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Something snapped overnight, moments after the EURJPY breached 140.00 for the first time since October 2008 - starting then, the dramatic weakening that the JPY had been undergoing for days ended as if by magic, and the so critical for the E-Mini EURJPY tumbled nearly 100 pips and was trading just over 139.2 at last check, in turn dragging futures materially lower with it. Considering various TV commentators described yesterday's 0.27% decline as a "sharp selloff" we can only imagine the sirens that must be going off across the land as the now generic and unsurprising overnight carry currency meltup is missing. Still, while it is easy to proclaim that today will follow yesterday's trend, and stocks will "selloff sharply", we remind readers that today is yet another infamous double POMO today when the NY Fed will monetize up to a total of $5 billion once at 11am and once at 2 pm.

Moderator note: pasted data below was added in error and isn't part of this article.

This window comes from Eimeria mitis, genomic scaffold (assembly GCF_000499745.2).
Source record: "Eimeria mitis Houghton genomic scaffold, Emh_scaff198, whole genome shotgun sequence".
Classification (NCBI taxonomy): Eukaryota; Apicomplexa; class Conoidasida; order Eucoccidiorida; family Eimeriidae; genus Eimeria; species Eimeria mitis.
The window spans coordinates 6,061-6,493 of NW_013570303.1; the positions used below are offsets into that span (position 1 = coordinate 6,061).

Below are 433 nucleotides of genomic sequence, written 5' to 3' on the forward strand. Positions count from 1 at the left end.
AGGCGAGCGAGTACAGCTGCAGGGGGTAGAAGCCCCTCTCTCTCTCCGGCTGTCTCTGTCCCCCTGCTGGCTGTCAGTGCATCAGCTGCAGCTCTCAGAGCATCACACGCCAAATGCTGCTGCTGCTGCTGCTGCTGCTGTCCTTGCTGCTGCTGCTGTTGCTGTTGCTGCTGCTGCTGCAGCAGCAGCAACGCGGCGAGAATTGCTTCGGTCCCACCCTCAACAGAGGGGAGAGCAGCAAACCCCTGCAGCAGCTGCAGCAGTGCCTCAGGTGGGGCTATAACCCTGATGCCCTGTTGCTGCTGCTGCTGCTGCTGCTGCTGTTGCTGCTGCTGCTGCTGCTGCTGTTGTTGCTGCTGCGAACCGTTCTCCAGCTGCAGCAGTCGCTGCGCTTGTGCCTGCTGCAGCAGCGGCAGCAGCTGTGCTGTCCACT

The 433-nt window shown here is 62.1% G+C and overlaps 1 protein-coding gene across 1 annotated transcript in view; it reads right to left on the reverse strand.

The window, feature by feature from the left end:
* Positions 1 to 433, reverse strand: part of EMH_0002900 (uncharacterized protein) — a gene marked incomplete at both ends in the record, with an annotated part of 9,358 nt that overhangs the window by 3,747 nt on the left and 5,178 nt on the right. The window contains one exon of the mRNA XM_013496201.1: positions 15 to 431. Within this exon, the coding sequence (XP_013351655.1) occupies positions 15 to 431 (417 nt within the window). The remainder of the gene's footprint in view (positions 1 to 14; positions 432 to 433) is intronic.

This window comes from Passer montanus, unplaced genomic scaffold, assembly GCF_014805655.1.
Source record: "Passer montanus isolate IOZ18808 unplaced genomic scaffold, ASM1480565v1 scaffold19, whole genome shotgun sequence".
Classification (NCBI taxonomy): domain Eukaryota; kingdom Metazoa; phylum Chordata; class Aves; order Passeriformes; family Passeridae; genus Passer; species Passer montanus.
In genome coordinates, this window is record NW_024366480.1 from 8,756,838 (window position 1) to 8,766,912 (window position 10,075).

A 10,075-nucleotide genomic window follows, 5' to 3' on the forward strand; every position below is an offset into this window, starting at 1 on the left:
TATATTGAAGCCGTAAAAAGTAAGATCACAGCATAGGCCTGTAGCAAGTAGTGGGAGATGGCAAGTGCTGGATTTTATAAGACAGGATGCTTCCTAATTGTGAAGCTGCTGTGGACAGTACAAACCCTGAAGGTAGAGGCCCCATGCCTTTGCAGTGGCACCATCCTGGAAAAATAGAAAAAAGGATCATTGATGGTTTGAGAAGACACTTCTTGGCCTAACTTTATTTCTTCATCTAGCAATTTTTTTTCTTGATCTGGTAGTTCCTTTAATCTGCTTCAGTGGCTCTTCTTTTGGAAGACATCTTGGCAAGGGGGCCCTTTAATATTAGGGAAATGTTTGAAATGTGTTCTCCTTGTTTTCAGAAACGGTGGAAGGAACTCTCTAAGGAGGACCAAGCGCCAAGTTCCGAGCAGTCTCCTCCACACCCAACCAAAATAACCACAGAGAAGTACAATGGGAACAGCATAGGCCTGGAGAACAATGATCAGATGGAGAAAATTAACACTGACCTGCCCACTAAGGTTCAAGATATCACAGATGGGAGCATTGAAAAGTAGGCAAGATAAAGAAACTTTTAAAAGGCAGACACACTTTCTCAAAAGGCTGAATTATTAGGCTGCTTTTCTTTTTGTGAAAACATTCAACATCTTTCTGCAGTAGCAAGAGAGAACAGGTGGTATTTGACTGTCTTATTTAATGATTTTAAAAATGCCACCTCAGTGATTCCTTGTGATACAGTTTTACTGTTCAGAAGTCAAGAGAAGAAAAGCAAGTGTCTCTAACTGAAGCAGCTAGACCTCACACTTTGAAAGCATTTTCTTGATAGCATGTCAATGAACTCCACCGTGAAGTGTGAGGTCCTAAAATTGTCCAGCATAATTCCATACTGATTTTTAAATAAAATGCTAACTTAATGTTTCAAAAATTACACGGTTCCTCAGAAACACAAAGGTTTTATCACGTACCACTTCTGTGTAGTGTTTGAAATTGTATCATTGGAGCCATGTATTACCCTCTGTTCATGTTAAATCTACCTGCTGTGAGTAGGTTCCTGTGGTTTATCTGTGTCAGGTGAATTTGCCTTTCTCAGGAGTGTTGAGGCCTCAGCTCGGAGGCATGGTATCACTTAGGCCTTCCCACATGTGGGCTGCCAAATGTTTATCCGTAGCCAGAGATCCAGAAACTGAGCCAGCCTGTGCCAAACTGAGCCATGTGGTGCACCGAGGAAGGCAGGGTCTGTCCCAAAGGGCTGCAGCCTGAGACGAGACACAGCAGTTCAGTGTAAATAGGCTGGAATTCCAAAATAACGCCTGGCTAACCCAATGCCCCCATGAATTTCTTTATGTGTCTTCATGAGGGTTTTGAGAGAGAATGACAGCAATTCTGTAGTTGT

From the start of 2012, the S&P 500 up over 40% with the bulk of that surge coming since QE3 (and 4EVA) was unleashed. Until that point, Goldman's global risk and macro models had stayed relatively well synced with stock market 'reality' but once that torrent of liquidity was released, all bets were off. As the following chart shows, more than half the equity market performance is due to factors unrelated to risk, macro fundamentals, or country-specific factors. So, BFTATH of course?
The rock is reality. The squishy place is the illusion that pervasive racketeering is an okay replacement for an economy. The essence of racketeering is the use of dishonest schemes to get money, often (but not always) employing coercion to make it work. Some rackets can function on the sheer cluelessness of the victim(s).
While nobody is impressed by breaking equity and options markets anymore, since this has become a virtually daily ocurrence and the habituation level is high, bond markets, and especially the US government's "guaranteed" bond issuance machinery, are a different matter altogether. Which is why any time something out of the ordinary happens, people pay attention. Such as what happened moments ago when the US Treasury announced that it would delay the closing of the 3 and 6 month Bill auctions, originally scheduled to close today, to tomorrow. The reason: "an error that occurred during a test of Treasury's auction system."